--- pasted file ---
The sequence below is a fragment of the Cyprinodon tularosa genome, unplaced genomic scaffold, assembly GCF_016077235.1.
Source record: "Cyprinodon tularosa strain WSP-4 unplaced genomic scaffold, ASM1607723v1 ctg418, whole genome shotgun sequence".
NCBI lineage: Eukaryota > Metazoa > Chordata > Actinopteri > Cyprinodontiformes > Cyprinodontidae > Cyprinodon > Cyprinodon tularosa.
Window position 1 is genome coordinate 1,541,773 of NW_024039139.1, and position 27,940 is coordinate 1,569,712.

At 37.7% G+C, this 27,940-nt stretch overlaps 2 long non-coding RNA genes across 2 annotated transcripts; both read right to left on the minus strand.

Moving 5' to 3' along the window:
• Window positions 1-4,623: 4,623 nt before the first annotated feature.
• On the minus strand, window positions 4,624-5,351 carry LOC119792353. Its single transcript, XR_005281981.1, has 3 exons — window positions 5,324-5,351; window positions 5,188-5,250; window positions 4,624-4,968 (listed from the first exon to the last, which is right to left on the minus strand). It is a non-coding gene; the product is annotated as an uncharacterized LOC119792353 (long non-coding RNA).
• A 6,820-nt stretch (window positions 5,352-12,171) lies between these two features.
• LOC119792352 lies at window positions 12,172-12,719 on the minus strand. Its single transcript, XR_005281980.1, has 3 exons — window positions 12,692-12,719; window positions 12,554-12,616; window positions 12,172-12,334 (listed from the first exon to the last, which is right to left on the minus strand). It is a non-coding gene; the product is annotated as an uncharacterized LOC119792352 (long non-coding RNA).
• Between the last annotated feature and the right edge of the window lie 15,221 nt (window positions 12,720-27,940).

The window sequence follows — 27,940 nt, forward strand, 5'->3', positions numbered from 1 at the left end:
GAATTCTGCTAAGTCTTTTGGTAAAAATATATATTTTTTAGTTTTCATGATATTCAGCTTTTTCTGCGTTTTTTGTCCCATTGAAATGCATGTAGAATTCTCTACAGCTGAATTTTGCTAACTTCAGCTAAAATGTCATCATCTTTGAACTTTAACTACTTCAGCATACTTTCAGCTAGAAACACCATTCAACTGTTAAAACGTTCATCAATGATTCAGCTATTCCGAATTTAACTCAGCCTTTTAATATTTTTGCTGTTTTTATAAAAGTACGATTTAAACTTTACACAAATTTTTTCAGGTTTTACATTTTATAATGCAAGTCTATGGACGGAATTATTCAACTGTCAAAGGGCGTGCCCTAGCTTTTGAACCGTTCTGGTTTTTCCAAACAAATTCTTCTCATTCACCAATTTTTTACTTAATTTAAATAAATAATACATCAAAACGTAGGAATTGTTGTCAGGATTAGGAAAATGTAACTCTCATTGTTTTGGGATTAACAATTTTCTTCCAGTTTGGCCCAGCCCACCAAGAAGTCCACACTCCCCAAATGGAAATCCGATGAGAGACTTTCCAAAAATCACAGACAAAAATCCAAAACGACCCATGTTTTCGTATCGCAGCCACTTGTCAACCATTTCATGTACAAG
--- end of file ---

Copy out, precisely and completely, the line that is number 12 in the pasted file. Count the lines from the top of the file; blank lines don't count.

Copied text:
The window sequence follows — 27,940 nt, forward strand, 5'->3', positions numbered from 1 at the left end: